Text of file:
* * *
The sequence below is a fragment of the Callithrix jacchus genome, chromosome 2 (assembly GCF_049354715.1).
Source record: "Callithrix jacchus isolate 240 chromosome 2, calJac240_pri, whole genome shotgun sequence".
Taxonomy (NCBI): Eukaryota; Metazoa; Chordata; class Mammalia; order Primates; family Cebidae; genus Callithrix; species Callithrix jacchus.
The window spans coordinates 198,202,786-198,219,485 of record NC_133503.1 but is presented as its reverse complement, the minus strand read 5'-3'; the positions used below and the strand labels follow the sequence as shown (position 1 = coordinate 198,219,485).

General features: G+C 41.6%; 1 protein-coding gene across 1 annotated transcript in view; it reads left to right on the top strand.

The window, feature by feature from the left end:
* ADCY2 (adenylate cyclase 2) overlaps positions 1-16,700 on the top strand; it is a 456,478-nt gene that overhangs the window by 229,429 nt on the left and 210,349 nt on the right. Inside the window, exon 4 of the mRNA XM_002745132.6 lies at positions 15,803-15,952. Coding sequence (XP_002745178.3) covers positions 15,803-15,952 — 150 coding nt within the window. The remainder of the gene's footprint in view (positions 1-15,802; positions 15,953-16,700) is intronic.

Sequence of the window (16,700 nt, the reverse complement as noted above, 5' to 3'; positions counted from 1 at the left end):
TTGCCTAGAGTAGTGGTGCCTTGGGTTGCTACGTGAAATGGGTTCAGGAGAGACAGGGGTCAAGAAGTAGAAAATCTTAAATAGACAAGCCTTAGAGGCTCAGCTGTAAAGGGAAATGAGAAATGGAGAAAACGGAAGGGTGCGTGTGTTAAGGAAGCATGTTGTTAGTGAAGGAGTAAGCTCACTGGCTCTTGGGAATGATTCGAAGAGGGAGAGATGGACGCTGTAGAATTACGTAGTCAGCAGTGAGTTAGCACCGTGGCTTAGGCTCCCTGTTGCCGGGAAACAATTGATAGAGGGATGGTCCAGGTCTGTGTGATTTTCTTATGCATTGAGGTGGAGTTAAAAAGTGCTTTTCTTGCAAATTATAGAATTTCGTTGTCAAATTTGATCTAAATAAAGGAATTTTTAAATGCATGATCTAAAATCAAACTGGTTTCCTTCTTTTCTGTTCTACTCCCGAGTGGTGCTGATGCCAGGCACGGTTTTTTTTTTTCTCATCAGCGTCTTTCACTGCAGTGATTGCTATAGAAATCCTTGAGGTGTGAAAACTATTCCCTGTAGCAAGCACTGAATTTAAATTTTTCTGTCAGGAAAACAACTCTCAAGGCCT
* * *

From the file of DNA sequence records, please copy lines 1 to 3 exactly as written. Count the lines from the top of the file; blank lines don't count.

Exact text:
The sequence below is a fragment of the Callithrix jacchus genome, chromosome 2 (assembly GCF_049354715.1).
Source record: "Callithrix jacchus isolate 240 chromosome 2, calJac240_pri, whole genome shotgun sequence".
Taxonomy (NCBI): Eukaryota; Metazoa; Chordata; class Mammalia; order Primates; family Cebidae; genus Callithrix; species Callithrix jacchus.